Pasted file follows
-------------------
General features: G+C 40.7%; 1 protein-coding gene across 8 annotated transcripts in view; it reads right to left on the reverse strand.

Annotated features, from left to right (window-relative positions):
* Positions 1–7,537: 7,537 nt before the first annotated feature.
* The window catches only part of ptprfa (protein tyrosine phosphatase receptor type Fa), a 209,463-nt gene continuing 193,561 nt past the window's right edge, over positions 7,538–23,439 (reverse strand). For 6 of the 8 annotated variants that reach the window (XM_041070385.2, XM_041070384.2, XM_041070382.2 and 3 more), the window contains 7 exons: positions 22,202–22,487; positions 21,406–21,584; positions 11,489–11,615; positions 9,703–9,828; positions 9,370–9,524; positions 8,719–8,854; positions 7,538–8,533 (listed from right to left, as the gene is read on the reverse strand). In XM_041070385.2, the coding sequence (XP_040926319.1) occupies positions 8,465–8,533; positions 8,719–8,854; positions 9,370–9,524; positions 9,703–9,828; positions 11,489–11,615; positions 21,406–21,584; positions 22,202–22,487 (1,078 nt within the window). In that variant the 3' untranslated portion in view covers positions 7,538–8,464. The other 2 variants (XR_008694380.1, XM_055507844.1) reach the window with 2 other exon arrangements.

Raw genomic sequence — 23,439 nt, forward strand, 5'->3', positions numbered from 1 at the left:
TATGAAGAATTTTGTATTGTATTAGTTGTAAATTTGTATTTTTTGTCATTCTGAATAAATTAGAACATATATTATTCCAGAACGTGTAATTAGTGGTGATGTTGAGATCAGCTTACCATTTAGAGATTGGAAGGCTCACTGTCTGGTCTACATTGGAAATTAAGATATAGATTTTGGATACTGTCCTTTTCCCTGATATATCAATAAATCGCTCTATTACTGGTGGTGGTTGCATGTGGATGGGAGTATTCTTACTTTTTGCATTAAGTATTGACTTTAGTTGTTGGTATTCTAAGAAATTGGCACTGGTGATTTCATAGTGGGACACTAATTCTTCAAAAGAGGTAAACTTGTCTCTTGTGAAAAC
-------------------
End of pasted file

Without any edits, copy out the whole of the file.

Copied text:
General features: G+C 40.7%; 1 protein-coding gene across 8 annotated transcripts in view; it reads right to left on the reverse strand.

Annotated features, from left to right (window-relative positions):
* Positions 1–7,537: 7,537 nt before the first annotated feature.
* The window catches only part of ptprfa (protein tyrosine phosphatase receptor type Fa), a 209,463-nt gene continuing 193,561 nt past the window's right edge, over positions 7,538–23,439 (reverse strand). For 6 of the 8 annotated variants that reach the window (XM_041070385.2, XM_041070384.2, XM_041070382.2 and 3 more), the window contains 7 exons: positions 22,202–22,487; positions 21,406–21,584; positions 11,489–11,615; positions 9,703–9,828; positions 9,370–9,524; positions 8,719–8,854; positions 7,538–8,533 (listed from right to left, as the gene is read on the reverse strand). In XM_041070385.2, the coding sequence (XP_040926319.1) occupies positions 8,465–8,533; positions 8,719–8,854; positions 9,370–9,524; positions 9,703–9,828; positions 11,489–11,615; positions 21,406–21,584; positions 22,202–22,487 (1,078 nt within the window). In that variant the 3' untranslated portion in view covers positions 7,538–8,464. The other 2 variants (XR_008694380.1, XM_055507844.1) reach the window with 2 other exon arrangements.

Raw genomic sequence — 23,439 nt, forward strand, 5'->3', positions numbered from 1 at the left:
TATGAAGAATTTTGTATTGTATTAGTTGTAAATTTGTATTTTTTGTCATTCTGAATAAATTAGAACATATATTATTCCAGAACGTGTAATTAGTGGTGATGTTGAGATCAGCTTACCATTTAGAGATTGGAAGGCTCACTGTCTGGTCTACATTGGAAATTAAGATATAGATTTTGGATACTGTCCTTTTCCCTGATATATCAATAAATCGCTCTATTACTGGTGGTGGTTGCATGTGGATGGGAGTATTCTTACTTTTTGCATTAAGTATTGACTTTAGTTGTTGGTATTCTAAGAAATTGGCACTGGTGATTTCATAGTGGGACACTAATTCTTCAAAAGAGGTAAACTTGTCTCTTGTGAAAAC